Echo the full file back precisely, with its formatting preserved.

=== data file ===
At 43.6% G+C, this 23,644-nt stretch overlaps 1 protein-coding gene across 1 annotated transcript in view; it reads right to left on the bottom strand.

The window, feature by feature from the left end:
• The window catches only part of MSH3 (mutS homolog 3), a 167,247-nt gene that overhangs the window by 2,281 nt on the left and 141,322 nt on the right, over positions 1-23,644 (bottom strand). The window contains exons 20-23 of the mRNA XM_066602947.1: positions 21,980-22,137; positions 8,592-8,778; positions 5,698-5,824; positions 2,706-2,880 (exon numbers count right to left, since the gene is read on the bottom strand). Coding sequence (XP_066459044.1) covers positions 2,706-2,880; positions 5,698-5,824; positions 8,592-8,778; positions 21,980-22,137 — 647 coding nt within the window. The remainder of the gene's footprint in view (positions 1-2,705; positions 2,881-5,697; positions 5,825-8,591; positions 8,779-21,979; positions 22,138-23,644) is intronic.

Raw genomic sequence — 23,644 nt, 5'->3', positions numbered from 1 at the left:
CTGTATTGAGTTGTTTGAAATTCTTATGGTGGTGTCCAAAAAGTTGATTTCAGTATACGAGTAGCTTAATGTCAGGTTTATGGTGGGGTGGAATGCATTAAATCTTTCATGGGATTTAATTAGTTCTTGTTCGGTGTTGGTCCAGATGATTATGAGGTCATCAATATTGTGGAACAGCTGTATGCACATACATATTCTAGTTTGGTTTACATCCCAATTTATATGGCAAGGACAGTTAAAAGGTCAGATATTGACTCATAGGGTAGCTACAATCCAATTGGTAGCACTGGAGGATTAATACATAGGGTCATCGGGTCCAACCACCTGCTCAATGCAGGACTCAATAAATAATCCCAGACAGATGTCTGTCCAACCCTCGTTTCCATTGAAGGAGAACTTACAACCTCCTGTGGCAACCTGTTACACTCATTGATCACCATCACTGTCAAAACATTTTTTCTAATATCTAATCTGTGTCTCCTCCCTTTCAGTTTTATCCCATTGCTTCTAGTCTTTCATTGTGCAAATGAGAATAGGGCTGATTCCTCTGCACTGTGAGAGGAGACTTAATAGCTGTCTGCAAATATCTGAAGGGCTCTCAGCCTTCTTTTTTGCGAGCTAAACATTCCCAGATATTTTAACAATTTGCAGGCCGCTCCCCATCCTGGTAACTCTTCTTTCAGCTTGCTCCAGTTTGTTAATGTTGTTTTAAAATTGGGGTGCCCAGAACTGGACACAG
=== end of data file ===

At 43.6% G+C, this 23,644-nt stretch overlaps 1 protein-coding gene across 1 annotated transcript in view; it reads right to left on the bottom strand.

The window, feature by feature from the left end:
• The window catches only part of MSH3 (mutS homolog 3), a 167,247-nt gene that overhangs the window by 2,281 nt on the left and 141,322 nt on the right, over positions 1-23,644 (bottom strand). The window contains exons 20-23 of the mRNA XM_066602947.1: positions 21,980-22,137; positions 8,592-8,778; positions 5,698-5,824; positions 2,706-2,880 (exon numbers count right to left, since the gene is read on the bottom strand). Coding sequence (XP_066459044.1) covers positions 2,706-2,880; positions 5,698-5,824; positions 8,592-8,778; positions 21,980-22,137 — 647 coding nt within the window. The remainder of the gene's footprint in view (positions 1-2,705; positions 2,881-5,697; positions 5,825-8,591; positions 8,779-21,979; positions 22,138-23,644) is intronic.

Raw genomic sequence — 23,644 nt, 5'->3', positions numbered from 1 at the left:
CTGTATTGAGTTGTTTGAAATTCTTATGGTGGTGTCCAAAAAGTTGATTTCAGTATACGAGTAGCTTAATGTCAGGTTTATGGTGGGGTGGAATGCATTAAATCTTTCATGGGATTTAATTAGTTCTTGTTCGGTGTTGGTCCAGATGATTATGAGGTCATCAATATTGTGGAACAGCTGTATGCACATACATATTCTAGTTTGGTTTACATCCCAATTTATATGGCAAGGACAGTTAAAAGGTCAGATATTGACTCATAGGGTAGCTACAATCCAATTGGTAGCACTGGAGGATTAATACATAGGGTCATCGGGTCCAACCACCTGCTCAATGCAGGACTCAATAAATAATCCCAGACAGATGTCTGTCCAACCCTCGTTTCCATTGAAGGAGAACTTACAACCTCCTGTGGCAACCTGTTACACTCATTGATCACCATCACTGTCAAAACATTTTTTCTAATATCTAATCTGTGTCTCCTCCCTTTCAGTTTTATCCCATTGCTTCTAGTCTTTCATTGTGCAAATGAGAATAGGGCTGATTCCTCTGCACTGTGAGAGGAGACTTAATAGCTGTCTGCAAATATCTGAAGGGCTCTCAGCCTTCTTTTTTGCGAGCTAAACATTCCCAGATATTTTAACAATTTGCAGGCCGCTCCCCATCCTGGTAACTCTTCTTTCAGCTTGCTCCAGTTTGTTAATGTTGTTTTAAAATTGGGGTGCCCAGAACTGGACACAG